On a night in late November, 2005, I drove through the aftermath of a blizzard, the furrow of road bounded by looming hummocks of snow. At times I drove blind, visibility lost in whiteouts when winds churned up the snow.
All day, I’d stayed with Dick in his Deer River hospital room. I sat by the window, watching rain turn to snow. At six that evening, he was discharged. He couldn’t stay another night, despite his anxiety, despite the fact that my six-foot-tall husband weighed only 135 pounds due to his fear that food would get stuck in his throat.
The only option, the doctor said, was for me to take him to a geriatric psychiatric unit an hour away. So we went home, packed a few of his things, and left for Bemidji. The car cleaved the snow, plowing into the dark night that lay beyond the headlights. I couldn’t see the road ahead.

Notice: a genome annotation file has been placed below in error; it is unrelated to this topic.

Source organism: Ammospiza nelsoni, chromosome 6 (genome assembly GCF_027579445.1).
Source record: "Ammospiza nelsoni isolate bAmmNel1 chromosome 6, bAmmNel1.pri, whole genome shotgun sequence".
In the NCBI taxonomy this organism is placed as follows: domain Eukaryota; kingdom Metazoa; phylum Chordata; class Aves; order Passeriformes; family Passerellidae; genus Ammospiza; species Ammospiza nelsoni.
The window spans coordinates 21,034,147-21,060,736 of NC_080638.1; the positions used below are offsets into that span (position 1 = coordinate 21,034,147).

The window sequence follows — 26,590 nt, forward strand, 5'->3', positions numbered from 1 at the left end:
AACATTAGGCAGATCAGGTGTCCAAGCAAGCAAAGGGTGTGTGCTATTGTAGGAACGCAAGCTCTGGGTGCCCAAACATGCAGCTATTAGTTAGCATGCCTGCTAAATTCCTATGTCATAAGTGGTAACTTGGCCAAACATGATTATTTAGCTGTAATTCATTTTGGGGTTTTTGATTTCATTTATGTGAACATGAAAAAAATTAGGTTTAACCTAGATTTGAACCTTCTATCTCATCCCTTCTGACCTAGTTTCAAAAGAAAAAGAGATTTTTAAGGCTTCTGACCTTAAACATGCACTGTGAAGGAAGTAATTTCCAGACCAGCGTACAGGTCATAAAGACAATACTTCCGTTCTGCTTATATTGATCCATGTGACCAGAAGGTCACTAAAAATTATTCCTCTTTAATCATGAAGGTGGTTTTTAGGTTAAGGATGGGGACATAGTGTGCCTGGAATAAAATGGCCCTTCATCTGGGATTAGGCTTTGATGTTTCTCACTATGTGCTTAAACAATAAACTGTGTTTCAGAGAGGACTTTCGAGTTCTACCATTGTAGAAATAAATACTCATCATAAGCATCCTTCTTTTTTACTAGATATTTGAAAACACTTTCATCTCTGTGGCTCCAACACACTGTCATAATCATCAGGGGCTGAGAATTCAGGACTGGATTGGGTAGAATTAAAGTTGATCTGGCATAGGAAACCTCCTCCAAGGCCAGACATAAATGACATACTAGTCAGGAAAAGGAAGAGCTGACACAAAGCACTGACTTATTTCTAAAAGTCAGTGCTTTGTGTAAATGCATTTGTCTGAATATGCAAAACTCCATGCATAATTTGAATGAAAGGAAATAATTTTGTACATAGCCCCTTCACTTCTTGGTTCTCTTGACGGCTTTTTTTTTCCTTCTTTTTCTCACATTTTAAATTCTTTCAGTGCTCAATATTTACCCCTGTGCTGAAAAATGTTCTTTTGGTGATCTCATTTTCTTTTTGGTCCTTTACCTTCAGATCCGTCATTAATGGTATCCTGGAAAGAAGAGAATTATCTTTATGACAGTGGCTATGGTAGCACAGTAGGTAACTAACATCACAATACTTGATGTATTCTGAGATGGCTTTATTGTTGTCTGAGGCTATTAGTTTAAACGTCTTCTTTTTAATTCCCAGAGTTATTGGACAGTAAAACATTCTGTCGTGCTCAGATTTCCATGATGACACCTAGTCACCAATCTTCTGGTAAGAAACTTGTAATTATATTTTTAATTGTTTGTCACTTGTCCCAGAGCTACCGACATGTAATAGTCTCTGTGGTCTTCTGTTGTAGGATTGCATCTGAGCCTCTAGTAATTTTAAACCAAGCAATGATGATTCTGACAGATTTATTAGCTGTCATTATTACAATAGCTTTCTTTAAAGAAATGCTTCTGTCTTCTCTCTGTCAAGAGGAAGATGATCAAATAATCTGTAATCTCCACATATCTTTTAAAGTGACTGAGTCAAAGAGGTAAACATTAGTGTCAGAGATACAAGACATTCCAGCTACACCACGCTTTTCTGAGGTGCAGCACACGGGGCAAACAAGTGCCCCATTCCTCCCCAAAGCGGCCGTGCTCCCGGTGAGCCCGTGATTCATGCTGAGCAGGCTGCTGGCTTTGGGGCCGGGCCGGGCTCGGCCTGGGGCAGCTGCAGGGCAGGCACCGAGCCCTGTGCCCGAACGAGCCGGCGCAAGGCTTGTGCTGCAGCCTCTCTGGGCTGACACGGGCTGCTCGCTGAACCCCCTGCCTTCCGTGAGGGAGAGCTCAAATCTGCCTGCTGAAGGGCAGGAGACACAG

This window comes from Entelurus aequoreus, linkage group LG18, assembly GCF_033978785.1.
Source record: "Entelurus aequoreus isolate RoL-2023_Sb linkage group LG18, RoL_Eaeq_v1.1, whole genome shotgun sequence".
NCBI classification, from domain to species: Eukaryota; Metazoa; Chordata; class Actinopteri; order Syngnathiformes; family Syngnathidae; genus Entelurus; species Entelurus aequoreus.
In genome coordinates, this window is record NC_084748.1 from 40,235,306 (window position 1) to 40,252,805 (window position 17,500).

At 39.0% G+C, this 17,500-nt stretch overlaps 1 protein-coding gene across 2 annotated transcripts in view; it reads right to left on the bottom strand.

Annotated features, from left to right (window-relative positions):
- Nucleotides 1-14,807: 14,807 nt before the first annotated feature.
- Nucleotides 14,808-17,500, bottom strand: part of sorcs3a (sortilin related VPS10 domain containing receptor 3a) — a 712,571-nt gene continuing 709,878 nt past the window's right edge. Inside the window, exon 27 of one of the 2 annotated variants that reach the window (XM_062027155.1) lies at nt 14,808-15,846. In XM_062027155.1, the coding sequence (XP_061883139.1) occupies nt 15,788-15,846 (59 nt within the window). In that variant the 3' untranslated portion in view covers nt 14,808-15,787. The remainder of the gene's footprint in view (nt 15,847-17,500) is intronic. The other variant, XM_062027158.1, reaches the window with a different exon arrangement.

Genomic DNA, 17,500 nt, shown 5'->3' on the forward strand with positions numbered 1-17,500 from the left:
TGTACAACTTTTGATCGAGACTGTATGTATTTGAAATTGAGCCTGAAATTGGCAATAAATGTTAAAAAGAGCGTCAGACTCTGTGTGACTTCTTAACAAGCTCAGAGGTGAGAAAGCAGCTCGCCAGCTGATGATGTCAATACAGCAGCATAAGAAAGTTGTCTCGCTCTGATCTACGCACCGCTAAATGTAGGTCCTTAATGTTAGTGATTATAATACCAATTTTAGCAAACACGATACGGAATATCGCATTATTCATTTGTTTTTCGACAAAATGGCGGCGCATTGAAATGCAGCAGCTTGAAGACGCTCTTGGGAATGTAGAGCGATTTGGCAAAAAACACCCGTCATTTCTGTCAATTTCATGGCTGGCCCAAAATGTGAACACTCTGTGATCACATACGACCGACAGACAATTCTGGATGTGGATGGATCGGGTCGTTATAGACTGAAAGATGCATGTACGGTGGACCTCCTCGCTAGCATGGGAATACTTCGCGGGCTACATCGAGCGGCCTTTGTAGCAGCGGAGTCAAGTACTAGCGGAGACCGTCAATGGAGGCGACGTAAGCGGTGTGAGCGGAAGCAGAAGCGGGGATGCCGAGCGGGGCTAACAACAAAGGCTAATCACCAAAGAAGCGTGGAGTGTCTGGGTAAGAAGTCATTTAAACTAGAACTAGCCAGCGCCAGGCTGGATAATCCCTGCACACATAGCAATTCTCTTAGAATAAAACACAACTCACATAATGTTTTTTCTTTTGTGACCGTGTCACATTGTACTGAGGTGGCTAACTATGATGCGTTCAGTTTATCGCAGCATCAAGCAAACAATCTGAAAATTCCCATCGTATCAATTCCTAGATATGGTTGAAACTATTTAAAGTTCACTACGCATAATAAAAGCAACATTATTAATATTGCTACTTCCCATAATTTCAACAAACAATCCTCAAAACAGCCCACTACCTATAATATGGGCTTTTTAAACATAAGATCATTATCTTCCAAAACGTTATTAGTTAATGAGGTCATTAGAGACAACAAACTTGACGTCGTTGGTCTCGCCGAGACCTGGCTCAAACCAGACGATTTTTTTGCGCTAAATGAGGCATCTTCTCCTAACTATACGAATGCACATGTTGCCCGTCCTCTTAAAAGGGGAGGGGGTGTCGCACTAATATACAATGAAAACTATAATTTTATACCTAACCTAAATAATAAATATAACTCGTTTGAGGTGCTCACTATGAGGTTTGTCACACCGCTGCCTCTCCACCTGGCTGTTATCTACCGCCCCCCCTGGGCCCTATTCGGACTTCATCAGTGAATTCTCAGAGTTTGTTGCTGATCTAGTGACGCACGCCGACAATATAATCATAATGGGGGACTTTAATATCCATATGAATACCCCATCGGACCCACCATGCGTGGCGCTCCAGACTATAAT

He was admitted for anxiety and depression. The staff noted that Dick had “grief related to his memory disturbance.” He expressed “feelings of hopelessness and worthlessness.” He felt defeated.
Dick remained hospitalized in a locked ward for fourteen days. The walls of his narrow room were pale green—a green with the life drained out of it. A streetlight outside the single window gave off a sallow glow.
During that time, he wrote many notes to me. They read like desperate dispatches from a drowning man, as my husband struggled against dementia’s strong pull.